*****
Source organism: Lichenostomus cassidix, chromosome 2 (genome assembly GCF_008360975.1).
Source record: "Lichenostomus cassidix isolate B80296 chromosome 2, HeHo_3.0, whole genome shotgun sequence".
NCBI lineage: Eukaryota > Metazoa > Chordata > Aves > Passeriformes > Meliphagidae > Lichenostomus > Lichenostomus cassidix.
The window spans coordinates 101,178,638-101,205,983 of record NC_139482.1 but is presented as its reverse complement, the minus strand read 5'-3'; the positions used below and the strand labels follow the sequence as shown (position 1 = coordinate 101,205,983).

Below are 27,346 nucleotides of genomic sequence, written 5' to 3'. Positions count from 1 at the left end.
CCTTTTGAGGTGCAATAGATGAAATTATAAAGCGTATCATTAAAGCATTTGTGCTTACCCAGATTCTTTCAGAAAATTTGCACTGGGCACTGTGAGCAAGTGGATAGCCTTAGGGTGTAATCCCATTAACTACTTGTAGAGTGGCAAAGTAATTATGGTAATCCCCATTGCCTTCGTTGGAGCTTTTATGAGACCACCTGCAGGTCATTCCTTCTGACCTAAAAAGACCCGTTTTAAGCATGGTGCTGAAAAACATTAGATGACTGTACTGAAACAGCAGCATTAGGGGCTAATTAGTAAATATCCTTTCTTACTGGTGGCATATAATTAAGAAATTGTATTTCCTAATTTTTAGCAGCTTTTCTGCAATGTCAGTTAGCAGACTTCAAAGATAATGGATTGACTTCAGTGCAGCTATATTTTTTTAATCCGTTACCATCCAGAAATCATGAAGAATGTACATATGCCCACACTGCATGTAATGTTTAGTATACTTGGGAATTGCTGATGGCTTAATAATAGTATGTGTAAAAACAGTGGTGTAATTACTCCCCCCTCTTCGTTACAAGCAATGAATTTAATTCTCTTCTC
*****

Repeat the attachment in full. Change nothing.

Source organism: Lichenostomus cassidix, chromosome 2 (genome assembly GCF_008360975.1).
Source record: "Lichenostomus cassidix isolate B80296 chromosome 2, HeHo_3.0, whole genome shotgun sequence".
NCBI lineage: Eukaryota > Metazoa > Chordata > Aves > Passeriformes > Meliphagidae > Lichenostomus > Lichenostomus cassidix.
The window spans coordinates 101,178,638-101,205,983 of record NC_139482.1 but is presented as its reverse complement, the minus strand read 5'-3'; the positions used below and the strand labels follow the sequence as shown (position 1 = coordinate 101,205,983).

Below are 27,346 nucleotides of genomic sequence, written 5' to 3'. Positions count from 1 at the left end.
CCTTTTGAGGTGCAATAGATGAAATTATAAAGCGTATCATTAAAGCATTTGTGCTTACCCAGATTCTTTCAGAAAATTTGCACTGGGCACTGTGAGCAAGTGGATAGCCTTAGGGTGTAATCCCATTAACTACTTGTAGAGTGGCAAAGTAATTATGGTAATCCCCATTGCCTTCGTTGGAGCTTTTATGAGACCACCTGCAGGTCATTCCTTCTGACCTAAAAAGACCCGTTTTAAGCATGGTGCTGAAAAACATTAGATGACTGTACTGAAACAGCAGCATTAGGGGCTAATTAGTAAATATCCTTTCTTACTGGTGGCATATAATTAAGAAATTGTATTTCCTAATTTTTAGCAGCTTTTCTGCAATGTCAGTTAGCAGACTTCAAAGATAATGGATTGACTTCAGTGCAGCTATATTTTTTTAATCCGTTACCATCCAGAAATCATGAAGAATGTACATATGCCCACACTGCATGTAATGTTTAGTATACTTGGGAATTGCTGATGGCTTAATAATAGTATGTGTAAAAACAGTGGTGTAATTACTCCCCCCTCTTCGTTACAAGCAATGAATTTAATTCTCTTCTC